For this unit we will be watching the 2015 Kurzel movie version starring Michael Fassbender and Marion Cotillard. It is imperfect, so we will supplement it with clips from other movies and with text from the play.
When this movie fails us, we will be filling int he gaps with the 1971 Roman Polanski version. We will not be watching the whole version of this movie because WOW! some scenes are a bit rough.
Opening Scene - Witches
Why witches? King James is the king of England and Scotland when Shakespeare writes this play. He writes this play to suck up to King Jame.
The witches make a huge impact on the whole mood of the play, so choosing how to interpret them is key to a movie's success. Here are three different movies and their approach to Act I scene i:
When Shall We Three Meet Again activity
Two other opening scenes:
We made our own movie of this in 2003. The class did Act V in the Lord
of the Rings setting. Lots of fun. Sadly, the film is lost to posterity.
Teachers, if you liked this, you may also enjoy the Extreme English Teacher Blog.
Opening Battle Scene - The Battle of Ellon
Here is the opening crawl:
Civil war rages
of Glamis, leads a weary army.
How is this different from the play? Well, there are two traitors in the play - Macdonwald and the Thane of Cawdor. Also, the play does NOT mention that few are loyal - in fact, from the play, it seems that a large majority of Scotland is loyal to King Duncan. This changes the movie at bit because now Macbeth has a reason to not like Duncan and Duncan is just a fool for trusting the wrong people.
Whatever the case, the important thing is to know that Macbeth is a hero in every sense of the word. He fights for what is right against overwhelming odds, he does not back down in the face of opposition, and he serves his country. For this he gets rewarded by the title of Thane of Cawdor.
Why that is important:
The Witches Prophecy
We already know that the witches are bad news (they are witches) and that they want to meet up with Macbeth. They are going to plant the seeds of discord into this hero's head.
When he comes, they call out to him and call him:
This clip leaves out that Banquo wants in on the fun and asks about his own future. They say several things, but the most important is:
They think this is all a joke until the Thane of Ross and the Thane of Angus ride up and greet him as Thane of Cawdor. So now, could he be king?
Big point in the play:
Lady Macbeth's Freaky Unsex Me Soliloquy
A soliloquy - a speech made by a character when he/she is alone on stage. Why is this important? Because it is only then that we can truly trust what the character is saying.
Missed this day in class? Complete this worksheet.
Watch it: (you may want to get to the 1 minute 30 second mark)
When he balks at her plan, Lady Macbeth questions his manhood, but that doesn't work. Then she attacks him with the "you promised" angle. Listen to what she says:
The Dagger Soliloquy
OK, so Macbeth has decided to kill the king. The plan? Lady Macbeth gets the guards drunk, rings a bell, Macbeth goes in to kill the king, and plants the daggers on the drunken guards. What could go wrong? Well, Macbeth, for starters. He is starting to feel very guilty. Here is his soliloquy:
Watch it two ways. Once without the dagger at all and another with the dagger:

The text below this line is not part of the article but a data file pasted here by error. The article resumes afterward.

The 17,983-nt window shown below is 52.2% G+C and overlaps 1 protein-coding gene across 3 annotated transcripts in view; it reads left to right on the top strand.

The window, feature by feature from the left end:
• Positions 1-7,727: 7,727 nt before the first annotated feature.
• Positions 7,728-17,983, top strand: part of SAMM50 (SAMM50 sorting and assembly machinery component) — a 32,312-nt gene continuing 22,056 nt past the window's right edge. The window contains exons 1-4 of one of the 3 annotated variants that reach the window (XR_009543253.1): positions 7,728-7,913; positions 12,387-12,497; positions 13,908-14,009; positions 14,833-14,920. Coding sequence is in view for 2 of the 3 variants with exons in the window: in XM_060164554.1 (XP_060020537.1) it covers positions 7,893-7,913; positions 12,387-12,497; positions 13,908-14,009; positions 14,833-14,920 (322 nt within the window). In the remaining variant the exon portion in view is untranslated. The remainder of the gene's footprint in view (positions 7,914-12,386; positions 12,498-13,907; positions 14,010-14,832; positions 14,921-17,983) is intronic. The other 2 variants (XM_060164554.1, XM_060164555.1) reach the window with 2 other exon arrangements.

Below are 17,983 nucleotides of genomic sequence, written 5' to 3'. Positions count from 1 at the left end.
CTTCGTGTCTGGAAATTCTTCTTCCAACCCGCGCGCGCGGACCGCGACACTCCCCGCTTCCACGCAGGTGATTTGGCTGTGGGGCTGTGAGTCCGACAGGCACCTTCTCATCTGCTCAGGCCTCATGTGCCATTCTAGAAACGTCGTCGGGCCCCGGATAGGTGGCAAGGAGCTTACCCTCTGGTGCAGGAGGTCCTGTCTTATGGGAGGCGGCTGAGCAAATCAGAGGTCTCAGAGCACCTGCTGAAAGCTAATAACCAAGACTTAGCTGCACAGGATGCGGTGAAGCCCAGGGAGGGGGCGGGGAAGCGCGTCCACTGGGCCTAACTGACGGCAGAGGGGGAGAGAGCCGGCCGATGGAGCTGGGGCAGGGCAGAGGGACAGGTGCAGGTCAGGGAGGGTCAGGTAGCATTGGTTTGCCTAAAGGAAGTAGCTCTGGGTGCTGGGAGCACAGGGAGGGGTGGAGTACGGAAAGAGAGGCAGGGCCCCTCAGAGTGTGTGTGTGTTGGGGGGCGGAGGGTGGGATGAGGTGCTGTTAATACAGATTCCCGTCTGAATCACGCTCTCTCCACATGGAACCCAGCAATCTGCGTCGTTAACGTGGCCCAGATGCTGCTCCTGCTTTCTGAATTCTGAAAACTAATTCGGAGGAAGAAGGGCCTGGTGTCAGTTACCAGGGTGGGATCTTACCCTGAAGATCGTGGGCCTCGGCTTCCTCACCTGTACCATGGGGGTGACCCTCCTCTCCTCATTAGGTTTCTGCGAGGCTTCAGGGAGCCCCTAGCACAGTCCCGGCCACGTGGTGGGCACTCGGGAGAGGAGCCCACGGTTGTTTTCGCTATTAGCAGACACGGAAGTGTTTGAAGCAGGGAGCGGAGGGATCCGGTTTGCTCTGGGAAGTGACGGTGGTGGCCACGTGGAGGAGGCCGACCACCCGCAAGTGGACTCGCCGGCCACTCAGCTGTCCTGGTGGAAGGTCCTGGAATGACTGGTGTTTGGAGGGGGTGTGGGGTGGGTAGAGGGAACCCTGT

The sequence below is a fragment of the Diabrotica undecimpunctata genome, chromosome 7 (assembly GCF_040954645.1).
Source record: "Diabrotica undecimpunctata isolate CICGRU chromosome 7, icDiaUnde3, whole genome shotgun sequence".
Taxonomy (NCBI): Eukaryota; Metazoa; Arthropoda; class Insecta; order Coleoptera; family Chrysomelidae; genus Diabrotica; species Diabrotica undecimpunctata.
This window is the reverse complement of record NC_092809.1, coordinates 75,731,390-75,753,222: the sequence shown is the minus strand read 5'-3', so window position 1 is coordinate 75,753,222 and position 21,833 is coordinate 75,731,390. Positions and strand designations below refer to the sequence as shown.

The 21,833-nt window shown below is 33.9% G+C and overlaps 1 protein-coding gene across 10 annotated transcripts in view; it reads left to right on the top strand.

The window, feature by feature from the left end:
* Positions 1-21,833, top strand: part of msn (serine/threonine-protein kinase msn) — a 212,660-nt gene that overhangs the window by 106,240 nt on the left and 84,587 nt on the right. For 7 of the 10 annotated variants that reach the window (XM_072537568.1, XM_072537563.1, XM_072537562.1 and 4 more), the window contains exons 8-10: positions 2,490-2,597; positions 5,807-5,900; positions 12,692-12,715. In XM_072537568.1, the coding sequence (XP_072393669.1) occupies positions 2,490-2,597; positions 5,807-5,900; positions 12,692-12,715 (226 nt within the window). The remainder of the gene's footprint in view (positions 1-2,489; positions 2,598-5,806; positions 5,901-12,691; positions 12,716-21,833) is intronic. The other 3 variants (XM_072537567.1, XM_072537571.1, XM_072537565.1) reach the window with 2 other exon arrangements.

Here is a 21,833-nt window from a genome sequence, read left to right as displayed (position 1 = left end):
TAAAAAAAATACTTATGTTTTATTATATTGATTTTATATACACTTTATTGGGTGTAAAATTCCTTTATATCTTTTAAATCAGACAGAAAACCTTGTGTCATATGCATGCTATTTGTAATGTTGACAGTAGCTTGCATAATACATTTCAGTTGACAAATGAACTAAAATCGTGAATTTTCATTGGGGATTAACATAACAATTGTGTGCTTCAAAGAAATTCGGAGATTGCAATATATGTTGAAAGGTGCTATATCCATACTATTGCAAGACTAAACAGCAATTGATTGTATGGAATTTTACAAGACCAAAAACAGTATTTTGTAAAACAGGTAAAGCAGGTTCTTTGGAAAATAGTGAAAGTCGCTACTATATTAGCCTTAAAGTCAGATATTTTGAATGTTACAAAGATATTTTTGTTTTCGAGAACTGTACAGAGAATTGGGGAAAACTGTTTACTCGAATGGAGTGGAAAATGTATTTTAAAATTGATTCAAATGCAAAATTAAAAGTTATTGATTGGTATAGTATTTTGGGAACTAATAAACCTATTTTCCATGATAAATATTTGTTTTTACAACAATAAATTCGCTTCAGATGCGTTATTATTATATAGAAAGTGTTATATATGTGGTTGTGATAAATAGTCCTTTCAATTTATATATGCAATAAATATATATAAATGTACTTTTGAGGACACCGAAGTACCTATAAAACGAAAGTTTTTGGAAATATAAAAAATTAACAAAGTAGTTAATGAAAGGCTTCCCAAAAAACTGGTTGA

Allowing the audience to see what Macbeth sees:
Here is what follows - the big question is, why did Shakespeare opt to not show this scene in the play?
The next morning, Macduff and Lennox come to wake the king. They mention several things of importance that happened the night before. They are:
Remember the theme of the land and the king are one from Excalibur?
Macduff goes in to wake the king and discovers him murdered. This sets off a chain of events:
The Third Murderer
Unfortunately, the movies all decide to ignore the intrigue around the third murderer. Macbeth hires two people to kill Banquo, but three show up and the third murderer doesn't seem to know all the details, or knows the details and intentionally fouls things up. That leads us to think that:
Does it matter? I guess not. But it is cool to speculate. What was Shakespeare thinking when he set this up? Why didn't he follow up on it?
Gone, but not Forgotten
Banquo may be muyrdered (20 gashes in his head!), but he still manages to show up for the feast! Is he real or is he in Macbeth's head?
Key point in this scene? Now the thanes are wary of Macbeth. Too many murders. Too much suspicion. Plus, who didn't show up for the feast? Macduff. Why? We'll find out soon enough. so will Macbeth because he says he has spies in every house.
Double Double Boil and Trouble
We will read this scene in class. Wow! This scene is cool. Just look at all those ingredients they put in!
Do those words sound familiar to you? Maybe you remember them from this Harry Potter movie.
What to get out of all of this? Well, Macbeth is now convinced that he cannot be harmed. You will need to know the following for the test:
Macbeth crosses the Rubicon here. Should he be afraid of Macduff? Yes. Now he makes it worse. The killing of the Macduff household shows a gradual progression deeper into Macbeth's misery. Let's look at who he kills:
This is the point of no return for Macbeth. A phrase that means this is "crossing the Rubicon". This means that Macbeth cannot return to being a hero from this.
Lady Macbeth Sleepwalking
Now we see that Lady Macbeth is not handling things as well as she thought she would be able to. You hear her mention the killing of Duncan, the killing of Banquo, and her suspicion of the killing of Lady Macduff. Remember what she said earlier about washing her hands?
Tomorrow and Tomorrow and Tomorrow...
Macbeth delivers this soliloquy right after he hears about Lady Macbeth's death.
I will ask you on the test what that means. If you are having a difficult time breaking it down, may I suggest Googling the answer.
Title Fight of the Night: Macbeth v Macduff!